Cats ‘n’ Fish

We were delighted to read David Miskelly’s article in the Christmas edition of Papyrus – The Abyssinian Cat Club Magazine. It is nice to read a professional review of cats dietary requirements and we were relieved that we do give ours everything that they require. We have never really seen such a document before and since we now keep our cats within the confines of the house and outdoor enclosure they no longer have access to wildlife.

When Jade the little Burmese girl lived with us although she shared the cat food that the two boys ate, she certainly cleared up a number of rabbits every day (especially the young ones) along with mice, rats, weasels, pigeons, songbirds and once even a mole. We drew the line at the dead grey squirrel that we had seen lying stiff at the foot of an ash tree in the hedge the day before. Surprising to us, after she had been neutered she would always bring in more wild kill whenever our grandchildren were visiting. One thing we do not miss is having to dose the indoor cats to rid them of parasites.

I notice that a friend of ours who is a farmer now does Faecal examination using a microscope and only gives a worming drench when the count is beginning to rise. Is it possible to do this for cats, after all at one of the places where I worked we did a similar procedure in debris analysis of oil samples from all he machines and gearboxes that we used, only sending out for a replacement unit when the debris trend started to rise. Thankfully metal debris does not wriggle!

We like to feed the two boys and Florence with the pouched cat food as they have a pouch shared between three dishes so it is quickly eaten. There is always a large sharing dish of all in one food for them.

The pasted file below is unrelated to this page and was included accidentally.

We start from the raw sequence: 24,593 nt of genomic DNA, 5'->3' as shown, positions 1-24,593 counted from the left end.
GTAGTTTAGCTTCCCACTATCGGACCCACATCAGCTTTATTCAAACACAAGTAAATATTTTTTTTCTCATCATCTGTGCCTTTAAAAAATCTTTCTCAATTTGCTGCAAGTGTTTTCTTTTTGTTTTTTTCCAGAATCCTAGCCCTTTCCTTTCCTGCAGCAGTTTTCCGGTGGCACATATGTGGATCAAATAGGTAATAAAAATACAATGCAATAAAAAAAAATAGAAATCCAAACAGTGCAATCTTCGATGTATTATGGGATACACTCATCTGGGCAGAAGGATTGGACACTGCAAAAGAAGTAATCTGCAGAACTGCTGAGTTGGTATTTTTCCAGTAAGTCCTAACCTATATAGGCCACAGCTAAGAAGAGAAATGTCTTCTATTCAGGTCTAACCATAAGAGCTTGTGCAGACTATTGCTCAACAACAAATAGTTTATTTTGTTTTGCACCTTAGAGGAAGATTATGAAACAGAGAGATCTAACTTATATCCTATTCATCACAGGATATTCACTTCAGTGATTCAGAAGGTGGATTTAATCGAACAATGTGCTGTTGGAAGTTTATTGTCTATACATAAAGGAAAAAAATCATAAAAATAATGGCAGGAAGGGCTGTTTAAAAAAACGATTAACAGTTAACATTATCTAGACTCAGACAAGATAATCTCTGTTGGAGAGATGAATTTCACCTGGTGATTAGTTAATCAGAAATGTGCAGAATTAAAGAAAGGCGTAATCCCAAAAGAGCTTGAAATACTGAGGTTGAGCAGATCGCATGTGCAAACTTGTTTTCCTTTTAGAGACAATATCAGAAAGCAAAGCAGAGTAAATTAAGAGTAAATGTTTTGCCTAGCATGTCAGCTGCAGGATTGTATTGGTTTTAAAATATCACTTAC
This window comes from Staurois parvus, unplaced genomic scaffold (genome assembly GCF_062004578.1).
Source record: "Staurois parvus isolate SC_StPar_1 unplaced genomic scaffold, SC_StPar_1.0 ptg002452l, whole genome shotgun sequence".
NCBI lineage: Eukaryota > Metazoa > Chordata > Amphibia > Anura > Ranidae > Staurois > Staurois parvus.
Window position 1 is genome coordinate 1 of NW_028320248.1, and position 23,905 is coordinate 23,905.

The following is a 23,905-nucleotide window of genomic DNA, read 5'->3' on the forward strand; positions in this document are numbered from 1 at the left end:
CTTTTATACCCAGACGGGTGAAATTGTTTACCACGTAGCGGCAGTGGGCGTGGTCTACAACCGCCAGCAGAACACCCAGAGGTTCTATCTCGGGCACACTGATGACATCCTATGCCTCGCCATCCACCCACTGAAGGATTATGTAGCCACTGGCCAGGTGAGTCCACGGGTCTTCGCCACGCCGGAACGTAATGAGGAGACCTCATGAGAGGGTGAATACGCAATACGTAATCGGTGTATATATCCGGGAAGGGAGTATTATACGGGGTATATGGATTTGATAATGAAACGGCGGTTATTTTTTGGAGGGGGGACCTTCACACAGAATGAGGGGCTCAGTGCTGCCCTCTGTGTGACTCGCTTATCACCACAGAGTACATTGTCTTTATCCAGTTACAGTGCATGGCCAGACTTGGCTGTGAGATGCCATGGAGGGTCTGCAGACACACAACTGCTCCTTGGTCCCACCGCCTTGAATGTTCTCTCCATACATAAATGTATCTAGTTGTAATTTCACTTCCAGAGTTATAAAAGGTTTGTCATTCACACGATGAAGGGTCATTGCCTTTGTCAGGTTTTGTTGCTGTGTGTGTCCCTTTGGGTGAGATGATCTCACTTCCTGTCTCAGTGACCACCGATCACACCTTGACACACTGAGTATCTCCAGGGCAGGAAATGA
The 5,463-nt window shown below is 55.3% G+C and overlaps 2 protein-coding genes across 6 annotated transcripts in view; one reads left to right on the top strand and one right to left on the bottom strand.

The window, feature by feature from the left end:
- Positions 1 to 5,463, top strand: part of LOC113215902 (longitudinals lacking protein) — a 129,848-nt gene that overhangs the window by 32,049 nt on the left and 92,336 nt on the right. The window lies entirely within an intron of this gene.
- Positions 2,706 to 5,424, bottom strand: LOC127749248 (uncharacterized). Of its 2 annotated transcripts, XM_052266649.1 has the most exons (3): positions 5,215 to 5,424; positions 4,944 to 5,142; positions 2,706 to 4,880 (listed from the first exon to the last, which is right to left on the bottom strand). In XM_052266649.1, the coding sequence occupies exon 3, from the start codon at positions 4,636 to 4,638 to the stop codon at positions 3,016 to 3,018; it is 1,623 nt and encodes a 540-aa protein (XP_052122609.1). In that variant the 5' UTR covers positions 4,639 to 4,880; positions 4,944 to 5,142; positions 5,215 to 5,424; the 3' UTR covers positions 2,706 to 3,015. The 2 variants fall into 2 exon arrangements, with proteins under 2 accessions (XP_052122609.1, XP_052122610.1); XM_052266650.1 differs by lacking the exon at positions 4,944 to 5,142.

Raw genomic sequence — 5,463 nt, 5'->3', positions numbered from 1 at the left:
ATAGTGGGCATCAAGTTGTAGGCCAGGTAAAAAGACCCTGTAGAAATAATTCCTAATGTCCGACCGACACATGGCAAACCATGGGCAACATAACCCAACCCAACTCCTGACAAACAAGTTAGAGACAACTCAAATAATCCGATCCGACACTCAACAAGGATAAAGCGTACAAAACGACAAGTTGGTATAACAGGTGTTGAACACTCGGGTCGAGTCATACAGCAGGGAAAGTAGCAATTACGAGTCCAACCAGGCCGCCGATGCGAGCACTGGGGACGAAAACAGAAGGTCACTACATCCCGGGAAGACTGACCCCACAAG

I am still a bit old fashioned about them having treats, so when we have a roast we always cut a slice which we cut up to give to the cats whilst we are eating. I also buy one of those cheap chickens from the supermarket, which we roast and then cut up into four quarters and then halve each of the pieces so there are eight portions. We freeze them separately and every few days we defrost one and cut it up and divide in their dishes in lieu of a pouch meal, which they enjoy so much that they are trying to help me cut it up.

One of our favourite meals is to buy a pack of assorted pieces of fish and poach it in milk together with some prawns and herbs etc., then put it in a casserole dish with a pastry cover to make a fish pie. Izzy and Florence go absolutely mad whilst we are making this and have to be locked out of the kitchen whilst work is in progress, not just a closed door as Izzy has the skill to open all the doors. When we serve it to eat they drive us mad until we share some of it with them and Florence. This brings me to the point of this tale, how do cats get hold of fish in the wild, they certainly do not relish swimming, nor do they really like getting their legs wet, even more how do they catch prawns? Of more interest is how in the wild did they manage to cook the fish, as they show much more interest in poached or grilled fish than they ever do in cold raw fish?

Richard & Ann Barker